And now that it’s over, many people, economists and politicians, are wondering when the jobs are going to come back.
Heck, look at the recent election for proof that current conditions are brutal. Don’t think that the surviving Democrats aren’t mindful of where we are and where we’re going.
And the current dilemma? Unemployment benefits are going to expire for many folks pretty soon.
As the recession deepened, Congress acted by passing an extension of unemployment benefits. What was a normal period of 26 weeks has turned into 99.
And for many people, we are rapidly approaching even that limit:
The problem will worsen sharply this winter, as the bulge of 5m workers who lost their jobs in the months after the financial meltdown of autumn 2008 notch up 99 weeks of unemployment. And in April, the emergency benefits all expire anyway.
A lot of people are going to find themselves with out that weekly check. And THAT is a scary prospect.
So, what should we do?
On one hand, there is the very normal and noble concept of extending the benefits. It would be cruel indeed to force people to lose benefits even as the job market continues to under perform. Removing even that meager safety net at a time like this is inhumane to say the least.
On the other hand? Well, the data suggests that extending benefits doesn’t help people at all. It simply extends the amount of time that they look for a job. Only by ending those benefits will folks take that new or next job.
For example, there is a study by two labor economists, Stepan Jurajda and Frederick J. Tannery that took a look at the unemployment rate in Pittsburgh during the 1980’s. And this is what they found:
Very few people started working during the two to three weeks prior to the exhaustion of their unemployment benefits (weeks “-3″ and “-2″ in the chart). But almost 30 percent started work just a week later (19 percent started a new job, 10 percent returned to a previous job).
As people faced losing their benefits in weeks, the bottom axis, never did more than 10% of the unemployed population take a job. Only when the benefits were set to expire did they take that work.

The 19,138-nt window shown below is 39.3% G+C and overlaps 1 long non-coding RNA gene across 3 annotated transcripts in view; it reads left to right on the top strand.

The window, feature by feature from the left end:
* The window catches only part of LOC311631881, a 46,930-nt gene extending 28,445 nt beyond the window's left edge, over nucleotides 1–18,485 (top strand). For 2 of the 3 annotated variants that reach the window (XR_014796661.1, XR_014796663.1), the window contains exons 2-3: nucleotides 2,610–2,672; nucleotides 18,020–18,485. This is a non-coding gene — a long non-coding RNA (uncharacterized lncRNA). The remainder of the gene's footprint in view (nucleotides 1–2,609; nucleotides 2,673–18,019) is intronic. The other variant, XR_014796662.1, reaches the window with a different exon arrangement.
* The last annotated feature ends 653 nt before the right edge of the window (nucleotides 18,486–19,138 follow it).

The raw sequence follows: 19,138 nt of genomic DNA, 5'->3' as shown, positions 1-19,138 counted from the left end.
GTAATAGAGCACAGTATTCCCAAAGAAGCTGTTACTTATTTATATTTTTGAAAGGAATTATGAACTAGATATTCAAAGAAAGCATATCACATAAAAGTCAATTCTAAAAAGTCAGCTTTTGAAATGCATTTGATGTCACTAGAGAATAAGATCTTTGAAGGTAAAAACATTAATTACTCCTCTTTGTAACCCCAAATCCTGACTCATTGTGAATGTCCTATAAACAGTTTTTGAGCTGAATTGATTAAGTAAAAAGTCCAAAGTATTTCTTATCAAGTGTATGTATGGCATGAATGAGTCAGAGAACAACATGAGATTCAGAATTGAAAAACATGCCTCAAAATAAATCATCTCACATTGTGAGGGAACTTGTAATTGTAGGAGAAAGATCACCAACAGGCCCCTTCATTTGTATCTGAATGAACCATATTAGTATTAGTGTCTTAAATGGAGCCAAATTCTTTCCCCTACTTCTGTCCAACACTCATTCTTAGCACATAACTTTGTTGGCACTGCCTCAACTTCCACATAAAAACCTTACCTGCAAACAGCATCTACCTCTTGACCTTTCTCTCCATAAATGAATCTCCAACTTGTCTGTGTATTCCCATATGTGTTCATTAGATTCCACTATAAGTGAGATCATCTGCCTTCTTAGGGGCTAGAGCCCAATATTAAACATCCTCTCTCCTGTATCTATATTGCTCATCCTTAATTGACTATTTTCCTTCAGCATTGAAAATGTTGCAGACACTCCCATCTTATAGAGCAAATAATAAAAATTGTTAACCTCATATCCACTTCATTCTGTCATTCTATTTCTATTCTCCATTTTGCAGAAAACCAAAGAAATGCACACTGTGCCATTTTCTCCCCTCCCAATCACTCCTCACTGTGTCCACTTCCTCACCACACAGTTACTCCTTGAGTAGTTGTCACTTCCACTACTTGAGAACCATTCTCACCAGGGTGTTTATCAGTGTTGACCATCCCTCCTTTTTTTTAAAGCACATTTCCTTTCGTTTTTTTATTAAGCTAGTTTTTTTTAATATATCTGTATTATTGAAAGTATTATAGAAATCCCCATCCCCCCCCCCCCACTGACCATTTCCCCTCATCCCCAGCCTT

Further, the story is the same in Denmark, where recently the government reduced unemployment benefits from 4 years down to 2 years.
And why did they do that?
Because the government found little evidence to suggest that such a period of time helped people find new work. In fact, what DID help people find work was the EXPIRATION of those benefits:
The red line shows the percent of the unemployed that found work when benefits lasted 5 years. The green line represents that same measure but when benefits lasted 4 years. In both cases the percent of people finding work spiked drastically as the benefits were set to end.
This isn’t new. Or strange. Or even disputed. As the most Liberal of the Liberals, Paul Krugman, once said:
“Public policy designed to help workers who lose their jobs can lead to structural unemployment as an unintended side effect. … In other countries, particularly in Europe, benefits are more generous and last longer. The drawback to this generosity is that it reduces a worker’s incentive to quickly find a new job. Generous unemployment benefits in some European countries are widely believed to be one of the main causes of ‘Eurosclerosis,’ the persistent high unemployment that affects a number of European countries.”
While it may help people to sleep at night knowing they advocate extending unemployment benefits, it won’t help people find work. Or reduce the unemployment rate.